It was the Italian director Bernardo Bertolucci who called Nicholas Ray’s 1954 Republic production Johnny Guitar a baroque western. Up to that point in 1954, the western film had always been a very conservative genre, with its own stylistic and narrative conventions. But Ray subverted all that with his off-beat characterization, where gender roles were reversed, and the principal leads were mirrored off each other or served as extensions of each other’s personas.
However, Johnny Guitar did not give birth to a subgenre. It was too bizarre, too poetic, and too loaded with symbolism to remain anything other than an anomaly. This modest little film, which was generally misunderstood upon its release, has grown in reputation ever since, and is now widely considered to be one of the greatest westerns ever made.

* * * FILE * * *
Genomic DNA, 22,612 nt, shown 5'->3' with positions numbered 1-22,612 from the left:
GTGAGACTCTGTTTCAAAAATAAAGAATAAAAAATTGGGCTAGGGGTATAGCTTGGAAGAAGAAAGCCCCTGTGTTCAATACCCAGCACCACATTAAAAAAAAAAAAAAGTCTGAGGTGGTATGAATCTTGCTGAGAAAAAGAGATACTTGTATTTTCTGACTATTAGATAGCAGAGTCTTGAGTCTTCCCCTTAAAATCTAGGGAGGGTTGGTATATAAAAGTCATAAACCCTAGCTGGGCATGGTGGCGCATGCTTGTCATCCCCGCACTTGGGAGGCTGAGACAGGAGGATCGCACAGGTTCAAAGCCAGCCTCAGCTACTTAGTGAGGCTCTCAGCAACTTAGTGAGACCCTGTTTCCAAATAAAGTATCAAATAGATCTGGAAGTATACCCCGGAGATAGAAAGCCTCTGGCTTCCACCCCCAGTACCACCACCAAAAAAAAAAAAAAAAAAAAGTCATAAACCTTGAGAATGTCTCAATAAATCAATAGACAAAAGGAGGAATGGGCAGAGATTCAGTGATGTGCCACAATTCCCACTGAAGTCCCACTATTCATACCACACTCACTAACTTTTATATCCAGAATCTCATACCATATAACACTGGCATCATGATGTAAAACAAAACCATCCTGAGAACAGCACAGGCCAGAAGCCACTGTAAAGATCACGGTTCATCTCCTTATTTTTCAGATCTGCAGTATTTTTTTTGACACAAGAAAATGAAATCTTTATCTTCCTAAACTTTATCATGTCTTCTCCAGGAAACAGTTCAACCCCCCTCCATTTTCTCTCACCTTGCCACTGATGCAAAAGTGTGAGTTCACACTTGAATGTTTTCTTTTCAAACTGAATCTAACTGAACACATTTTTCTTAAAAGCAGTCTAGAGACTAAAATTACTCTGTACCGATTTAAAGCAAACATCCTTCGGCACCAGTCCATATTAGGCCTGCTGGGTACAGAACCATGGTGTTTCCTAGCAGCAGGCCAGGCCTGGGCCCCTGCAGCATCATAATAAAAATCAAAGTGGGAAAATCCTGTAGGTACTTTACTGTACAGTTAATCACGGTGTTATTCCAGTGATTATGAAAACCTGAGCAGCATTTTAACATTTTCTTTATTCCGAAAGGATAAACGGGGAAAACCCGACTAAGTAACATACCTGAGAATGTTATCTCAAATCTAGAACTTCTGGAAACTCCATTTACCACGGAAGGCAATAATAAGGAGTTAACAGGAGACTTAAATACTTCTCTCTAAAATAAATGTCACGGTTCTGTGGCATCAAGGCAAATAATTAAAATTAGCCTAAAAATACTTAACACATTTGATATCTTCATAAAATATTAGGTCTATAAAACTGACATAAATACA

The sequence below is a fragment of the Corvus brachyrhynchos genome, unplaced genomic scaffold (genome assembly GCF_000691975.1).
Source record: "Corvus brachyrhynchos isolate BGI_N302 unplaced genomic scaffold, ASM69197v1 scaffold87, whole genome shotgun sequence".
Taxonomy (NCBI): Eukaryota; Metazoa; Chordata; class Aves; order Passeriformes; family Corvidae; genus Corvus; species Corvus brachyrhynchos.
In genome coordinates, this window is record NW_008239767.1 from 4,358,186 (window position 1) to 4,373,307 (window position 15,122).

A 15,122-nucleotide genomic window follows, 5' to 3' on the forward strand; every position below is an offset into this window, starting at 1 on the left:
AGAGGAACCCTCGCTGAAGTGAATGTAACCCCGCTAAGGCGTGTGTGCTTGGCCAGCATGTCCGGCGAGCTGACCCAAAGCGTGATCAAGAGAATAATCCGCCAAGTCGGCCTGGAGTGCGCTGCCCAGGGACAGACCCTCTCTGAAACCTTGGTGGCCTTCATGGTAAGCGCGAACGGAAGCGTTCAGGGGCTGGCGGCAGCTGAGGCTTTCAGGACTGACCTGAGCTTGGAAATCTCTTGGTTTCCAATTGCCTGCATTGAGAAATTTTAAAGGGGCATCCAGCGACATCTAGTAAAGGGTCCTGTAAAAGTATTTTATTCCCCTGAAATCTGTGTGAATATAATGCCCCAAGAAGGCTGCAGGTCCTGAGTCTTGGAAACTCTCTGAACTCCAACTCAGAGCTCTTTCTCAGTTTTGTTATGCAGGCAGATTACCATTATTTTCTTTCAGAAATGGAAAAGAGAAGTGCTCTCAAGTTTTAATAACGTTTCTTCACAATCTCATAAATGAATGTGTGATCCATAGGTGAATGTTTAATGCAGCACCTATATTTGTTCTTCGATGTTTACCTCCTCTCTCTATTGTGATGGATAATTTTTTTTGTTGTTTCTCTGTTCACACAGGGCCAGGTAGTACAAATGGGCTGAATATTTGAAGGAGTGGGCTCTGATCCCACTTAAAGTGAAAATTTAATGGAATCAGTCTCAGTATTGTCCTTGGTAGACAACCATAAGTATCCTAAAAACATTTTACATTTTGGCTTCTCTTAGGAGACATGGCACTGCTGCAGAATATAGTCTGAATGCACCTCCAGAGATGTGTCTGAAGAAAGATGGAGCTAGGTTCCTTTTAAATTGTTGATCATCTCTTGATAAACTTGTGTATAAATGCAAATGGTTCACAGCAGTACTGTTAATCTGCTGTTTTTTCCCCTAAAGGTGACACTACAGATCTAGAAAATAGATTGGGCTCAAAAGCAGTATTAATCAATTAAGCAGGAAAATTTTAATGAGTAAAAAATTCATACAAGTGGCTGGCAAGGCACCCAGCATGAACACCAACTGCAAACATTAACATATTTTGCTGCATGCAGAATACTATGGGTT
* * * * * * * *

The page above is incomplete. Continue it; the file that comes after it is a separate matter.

It is also Nicholas Ray’s first color film. He makes full use of the blazing Trucolor process in his color coding, and thereby creates a dreamy, hallucinatory effect, which together with his syncopated editing and his expressionist mise-en-scène, helps lift the film to another level.
The purpose of the book, Alienated Characters in Johnny Guitar, is to give the reader a nuts-and-bolts breakdown of Nicholas Ray’s directorial style and his use of mise-en-scène. All too often that element is glossed over in film criticism, which takes a far more literal and narrative approach.